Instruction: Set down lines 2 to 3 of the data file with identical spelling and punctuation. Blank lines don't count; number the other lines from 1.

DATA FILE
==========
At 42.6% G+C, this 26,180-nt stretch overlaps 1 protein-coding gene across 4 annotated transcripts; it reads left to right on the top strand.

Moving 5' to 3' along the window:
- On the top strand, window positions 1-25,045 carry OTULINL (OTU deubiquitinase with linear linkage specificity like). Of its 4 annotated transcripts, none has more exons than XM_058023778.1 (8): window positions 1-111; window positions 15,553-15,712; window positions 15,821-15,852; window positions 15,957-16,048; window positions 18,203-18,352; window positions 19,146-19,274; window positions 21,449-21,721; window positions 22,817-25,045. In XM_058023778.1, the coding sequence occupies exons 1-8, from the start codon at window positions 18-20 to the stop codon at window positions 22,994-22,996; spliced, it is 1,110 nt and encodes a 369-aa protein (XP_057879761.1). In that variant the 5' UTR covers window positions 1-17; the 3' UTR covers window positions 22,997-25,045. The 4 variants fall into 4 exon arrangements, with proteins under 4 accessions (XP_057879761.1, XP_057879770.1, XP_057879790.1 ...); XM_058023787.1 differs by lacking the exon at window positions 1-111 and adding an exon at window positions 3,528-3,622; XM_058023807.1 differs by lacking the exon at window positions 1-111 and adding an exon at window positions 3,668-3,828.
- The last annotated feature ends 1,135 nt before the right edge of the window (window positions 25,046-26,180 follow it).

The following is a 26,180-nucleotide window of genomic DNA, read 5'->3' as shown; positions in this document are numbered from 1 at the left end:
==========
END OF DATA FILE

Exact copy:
Moving 5' to 3' along the window:
- On the top strand, window positions 1-25,045 carry OTULINL (OTU deubiquitinase with linear linkage specificity like). Of its 4 annotated transcripts, none has more exons than XM_058023778.1 (8): window positions 1-111; window positions 15,553-15,712; window positions 15,821-15,852; window positions 15,957-16,048; window positions 18,203-18,352; window positions 19,146-19,274; window positions 21,449-21,721; window positions 22,817-25,045. In XM_058023778.1, the coding sequence occupies exons 1-8, from the start codon at window positions 18-20 to the stop codon at window positions 22,994-22,996; spliced, it is 1,110 nt and encodes a 369-aa protein (XP_057879761.1). In that variant the 5' UTR covers window positions 1-17; the 3' UTR covers window positions 22,997-25,045. The 4 variants fall into 4 exon arrangements, with proteins under 4 accessions (XP_057879761.1, XP_057879770.1, XP_057879790.1 ...); XM_058023787.1 differs by lacking the exon at window positions 1-111 and adding an exon at window positions 3,528-3,622; XM_058023807.1 differs by lacking the exon at window positions 1-111 and adding an exon at window positions 3,668-3,828.